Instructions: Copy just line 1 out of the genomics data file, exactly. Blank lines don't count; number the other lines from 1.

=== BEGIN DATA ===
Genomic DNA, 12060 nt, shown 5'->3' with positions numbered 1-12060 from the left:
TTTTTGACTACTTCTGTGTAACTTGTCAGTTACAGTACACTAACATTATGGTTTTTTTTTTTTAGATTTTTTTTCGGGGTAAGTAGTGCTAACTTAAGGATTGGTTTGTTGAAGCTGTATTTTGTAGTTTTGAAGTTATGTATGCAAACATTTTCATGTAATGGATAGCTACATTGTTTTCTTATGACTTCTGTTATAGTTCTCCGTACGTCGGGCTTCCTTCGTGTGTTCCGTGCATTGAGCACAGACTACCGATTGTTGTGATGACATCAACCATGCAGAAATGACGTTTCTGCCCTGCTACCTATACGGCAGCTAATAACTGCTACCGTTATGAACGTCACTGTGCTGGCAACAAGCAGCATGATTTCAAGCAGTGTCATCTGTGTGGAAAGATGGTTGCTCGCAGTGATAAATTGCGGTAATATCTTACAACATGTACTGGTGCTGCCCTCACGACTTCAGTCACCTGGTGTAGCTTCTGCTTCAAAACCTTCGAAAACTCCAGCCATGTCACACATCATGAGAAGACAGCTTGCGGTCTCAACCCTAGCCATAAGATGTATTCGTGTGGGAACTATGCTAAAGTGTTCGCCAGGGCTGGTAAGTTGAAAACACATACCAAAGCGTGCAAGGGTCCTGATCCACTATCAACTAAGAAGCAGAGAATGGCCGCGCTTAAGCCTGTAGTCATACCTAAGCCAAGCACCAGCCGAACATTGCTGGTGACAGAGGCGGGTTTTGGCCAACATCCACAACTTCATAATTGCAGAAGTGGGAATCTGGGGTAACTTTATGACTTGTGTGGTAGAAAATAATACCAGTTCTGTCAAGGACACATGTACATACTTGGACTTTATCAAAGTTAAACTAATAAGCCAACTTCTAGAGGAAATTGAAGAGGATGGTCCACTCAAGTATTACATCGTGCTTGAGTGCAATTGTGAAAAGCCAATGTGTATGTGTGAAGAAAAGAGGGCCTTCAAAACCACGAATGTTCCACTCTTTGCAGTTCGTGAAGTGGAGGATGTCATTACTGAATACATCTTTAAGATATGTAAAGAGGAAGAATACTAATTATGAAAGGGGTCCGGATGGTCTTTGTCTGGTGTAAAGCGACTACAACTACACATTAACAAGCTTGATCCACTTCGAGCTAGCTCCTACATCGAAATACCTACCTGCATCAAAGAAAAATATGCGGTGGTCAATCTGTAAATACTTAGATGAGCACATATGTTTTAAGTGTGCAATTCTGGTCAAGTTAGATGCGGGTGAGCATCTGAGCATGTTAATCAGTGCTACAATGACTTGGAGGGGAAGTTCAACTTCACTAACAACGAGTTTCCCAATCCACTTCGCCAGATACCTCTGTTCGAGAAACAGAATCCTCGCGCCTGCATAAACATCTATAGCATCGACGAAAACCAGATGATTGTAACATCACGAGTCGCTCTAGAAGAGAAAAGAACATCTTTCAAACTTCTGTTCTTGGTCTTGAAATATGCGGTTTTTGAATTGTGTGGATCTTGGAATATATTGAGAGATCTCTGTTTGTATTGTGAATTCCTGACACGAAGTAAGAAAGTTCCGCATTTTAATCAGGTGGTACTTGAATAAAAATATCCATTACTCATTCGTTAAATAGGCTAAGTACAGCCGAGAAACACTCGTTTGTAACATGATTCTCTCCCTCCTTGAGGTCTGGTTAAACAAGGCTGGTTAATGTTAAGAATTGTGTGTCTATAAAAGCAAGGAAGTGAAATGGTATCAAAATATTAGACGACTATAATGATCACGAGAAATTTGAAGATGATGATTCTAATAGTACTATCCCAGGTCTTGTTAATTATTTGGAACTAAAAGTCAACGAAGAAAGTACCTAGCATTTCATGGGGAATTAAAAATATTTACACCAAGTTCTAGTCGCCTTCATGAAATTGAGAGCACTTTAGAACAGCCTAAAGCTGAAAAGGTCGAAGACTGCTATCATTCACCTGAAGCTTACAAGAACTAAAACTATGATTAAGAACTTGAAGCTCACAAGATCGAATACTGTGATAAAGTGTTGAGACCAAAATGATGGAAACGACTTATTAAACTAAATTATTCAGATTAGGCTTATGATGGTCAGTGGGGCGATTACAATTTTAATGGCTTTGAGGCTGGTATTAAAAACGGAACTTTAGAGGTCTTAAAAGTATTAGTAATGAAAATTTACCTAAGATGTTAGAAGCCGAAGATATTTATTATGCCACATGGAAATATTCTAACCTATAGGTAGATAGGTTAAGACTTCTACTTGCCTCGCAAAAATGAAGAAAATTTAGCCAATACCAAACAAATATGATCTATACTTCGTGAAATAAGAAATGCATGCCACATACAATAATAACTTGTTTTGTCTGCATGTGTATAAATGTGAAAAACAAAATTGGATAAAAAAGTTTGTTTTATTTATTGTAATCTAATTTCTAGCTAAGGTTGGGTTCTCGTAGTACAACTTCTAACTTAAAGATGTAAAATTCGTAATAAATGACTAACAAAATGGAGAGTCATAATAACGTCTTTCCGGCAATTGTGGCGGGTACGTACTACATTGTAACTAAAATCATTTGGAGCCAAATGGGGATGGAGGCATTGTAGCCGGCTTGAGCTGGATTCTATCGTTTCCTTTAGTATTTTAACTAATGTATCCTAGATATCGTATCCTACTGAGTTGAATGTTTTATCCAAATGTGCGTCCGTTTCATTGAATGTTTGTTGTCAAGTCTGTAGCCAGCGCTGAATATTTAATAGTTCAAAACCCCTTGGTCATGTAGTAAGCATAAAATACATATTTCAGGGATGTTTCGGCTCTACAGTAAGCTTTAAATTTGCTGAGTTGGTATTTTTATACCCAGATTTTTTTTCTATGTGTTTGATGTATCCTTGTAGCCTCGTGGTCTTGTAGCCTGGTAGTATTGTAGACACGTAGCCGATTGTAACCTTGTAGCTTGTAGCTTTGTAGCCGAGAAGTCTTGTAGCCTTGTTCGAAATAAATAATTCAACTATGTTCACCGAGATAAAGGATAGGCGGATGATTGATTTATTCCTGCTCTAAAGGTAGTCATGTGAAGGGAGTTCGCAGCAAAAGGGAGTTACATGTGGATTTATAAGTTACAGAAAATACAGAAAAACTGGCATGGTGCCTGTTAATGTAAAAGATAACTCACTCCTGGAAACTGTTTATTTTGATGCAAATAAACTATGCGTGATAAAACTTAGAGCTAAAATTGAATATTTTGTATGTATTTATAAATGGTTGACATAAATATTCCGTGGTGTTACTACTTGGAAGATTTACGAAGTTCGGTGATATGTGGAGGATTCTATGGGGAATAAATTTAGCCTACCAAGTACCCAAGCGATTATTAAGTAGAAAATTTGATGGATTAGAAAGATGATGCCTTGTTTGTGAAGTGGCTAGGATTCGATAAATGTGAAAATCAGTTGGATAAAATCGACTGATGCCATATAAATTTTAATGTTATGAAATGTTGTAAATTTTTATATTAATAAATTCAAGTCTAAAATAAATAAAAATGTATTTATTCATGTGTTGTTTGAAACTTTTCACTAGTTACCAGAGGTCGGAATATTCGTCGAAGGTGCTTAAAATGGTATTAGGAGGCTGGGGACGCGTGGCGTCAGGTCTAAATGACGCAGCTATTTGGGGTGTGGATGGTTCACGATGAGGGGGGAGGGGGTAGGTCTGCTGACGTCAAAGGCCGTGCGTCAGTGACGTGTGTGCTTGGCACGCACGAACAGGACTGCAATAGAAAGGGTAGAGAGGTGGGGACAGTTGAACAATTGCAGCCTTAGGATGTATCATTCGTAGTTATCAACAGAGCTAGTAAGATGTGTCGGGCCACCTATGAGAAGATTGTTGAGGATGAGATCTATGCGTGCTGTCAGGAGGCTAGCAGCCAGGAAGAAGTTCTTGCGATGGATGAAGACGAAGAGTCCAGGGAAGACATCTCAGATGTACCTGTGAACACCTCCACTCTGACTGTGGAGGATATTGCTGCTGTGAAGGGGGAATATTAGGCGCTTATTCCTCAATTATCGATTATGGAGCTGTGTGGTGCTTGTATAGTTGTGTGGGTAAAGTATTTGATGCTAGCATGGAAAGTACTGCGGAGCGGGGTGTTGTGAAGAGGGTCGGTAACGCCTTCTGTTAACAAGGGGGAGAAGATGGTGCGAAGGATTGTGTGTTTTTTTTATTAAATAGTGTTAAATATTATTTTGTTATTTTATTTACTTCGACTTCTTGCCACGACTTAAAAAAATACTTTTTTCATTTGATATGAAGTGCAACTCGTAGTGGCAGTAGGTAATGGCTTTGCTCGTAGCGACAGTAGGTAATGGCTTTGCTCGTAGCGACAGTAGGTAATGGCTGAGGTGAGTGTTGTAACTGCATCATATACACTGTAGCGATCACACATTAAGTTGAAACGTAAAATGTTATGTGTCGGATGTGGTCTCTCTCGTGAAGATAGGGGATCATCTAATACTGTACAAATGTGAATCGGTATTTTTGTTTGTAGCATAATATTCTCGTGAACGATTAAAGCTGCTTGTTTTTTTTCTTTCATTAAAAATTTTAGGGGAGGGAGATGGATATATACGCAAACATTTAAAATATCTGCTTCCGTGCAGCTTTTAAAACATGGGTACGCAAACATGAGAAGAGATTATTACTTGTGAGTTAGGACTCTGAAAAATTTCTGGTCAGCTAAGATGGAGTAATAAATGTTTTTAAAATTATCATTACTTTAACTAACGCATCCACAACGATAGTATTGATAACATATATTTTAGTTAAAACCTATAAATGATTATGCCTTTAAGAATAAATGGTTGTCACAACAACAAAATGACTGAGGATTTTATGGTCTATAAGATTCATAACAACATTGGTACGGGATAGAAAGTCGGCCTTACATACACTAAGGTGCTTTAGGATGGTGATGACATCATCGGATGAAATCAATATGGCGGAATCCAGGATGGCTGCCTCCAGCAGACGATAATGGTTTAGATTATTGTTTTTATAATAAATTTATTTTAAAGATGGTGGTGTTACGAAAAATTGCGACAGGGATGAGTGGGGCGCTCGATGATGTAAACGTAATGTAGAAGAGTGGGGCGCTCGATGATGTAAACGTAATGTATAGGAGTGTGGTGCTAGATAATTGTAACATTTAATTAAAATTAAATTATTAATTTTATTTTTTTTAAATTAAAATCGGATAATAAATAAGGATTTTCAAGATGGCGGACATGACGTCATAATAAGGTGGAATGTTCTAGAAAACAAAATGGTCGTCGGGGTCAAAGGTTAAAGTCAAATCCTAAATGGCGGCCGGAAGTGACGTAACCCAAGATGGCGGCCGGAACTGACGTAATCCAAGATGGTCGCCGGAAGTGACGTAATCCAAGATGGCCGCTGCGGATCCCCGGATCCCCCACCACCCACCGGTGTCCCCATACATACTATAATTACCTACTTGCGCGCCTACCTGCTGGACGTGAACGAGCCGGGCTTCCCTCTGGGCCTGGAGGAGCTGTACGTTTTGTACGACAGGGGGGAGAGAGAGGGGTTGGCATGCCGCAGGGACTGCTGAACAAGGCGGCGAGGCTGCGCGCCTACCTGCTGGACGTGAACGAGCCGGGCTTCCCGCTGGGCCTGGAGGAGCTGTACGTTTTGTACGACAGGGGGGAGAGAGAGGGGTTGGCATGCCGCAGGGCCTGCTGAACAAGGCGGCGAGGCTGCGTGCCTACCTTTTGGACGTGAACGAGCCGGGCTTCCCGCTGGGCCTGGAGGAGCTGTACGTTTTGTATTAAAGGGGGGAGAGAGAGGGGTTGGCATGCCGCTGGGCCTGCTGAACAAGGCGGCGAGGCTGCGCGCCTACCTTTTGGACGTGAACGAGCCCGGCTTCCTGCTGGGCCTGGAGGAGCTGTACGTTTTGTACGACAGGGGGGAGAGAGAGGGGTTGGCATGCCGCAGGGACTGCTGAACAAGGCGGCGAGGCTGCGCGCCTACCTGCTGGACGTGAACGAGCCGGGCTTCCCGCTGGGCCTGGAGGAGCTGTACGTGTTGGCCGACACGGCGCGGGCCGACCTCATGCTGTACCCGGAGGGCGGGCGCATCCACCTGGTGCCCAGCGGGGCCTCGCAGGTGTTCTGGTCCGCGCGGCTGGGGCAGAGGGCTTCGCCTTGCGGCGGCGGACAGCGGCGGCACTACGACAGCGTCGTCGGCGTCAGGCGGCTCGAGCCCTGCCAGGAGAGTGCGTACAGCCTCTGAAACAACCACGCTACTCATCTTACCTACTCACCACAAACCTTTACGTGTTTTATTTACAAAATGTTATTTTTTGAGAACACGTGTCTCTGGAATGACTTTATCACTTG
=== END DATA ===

Genomic DNA, 12060 nt, shown 5'->3' with positions numbered 1-12060 from the left: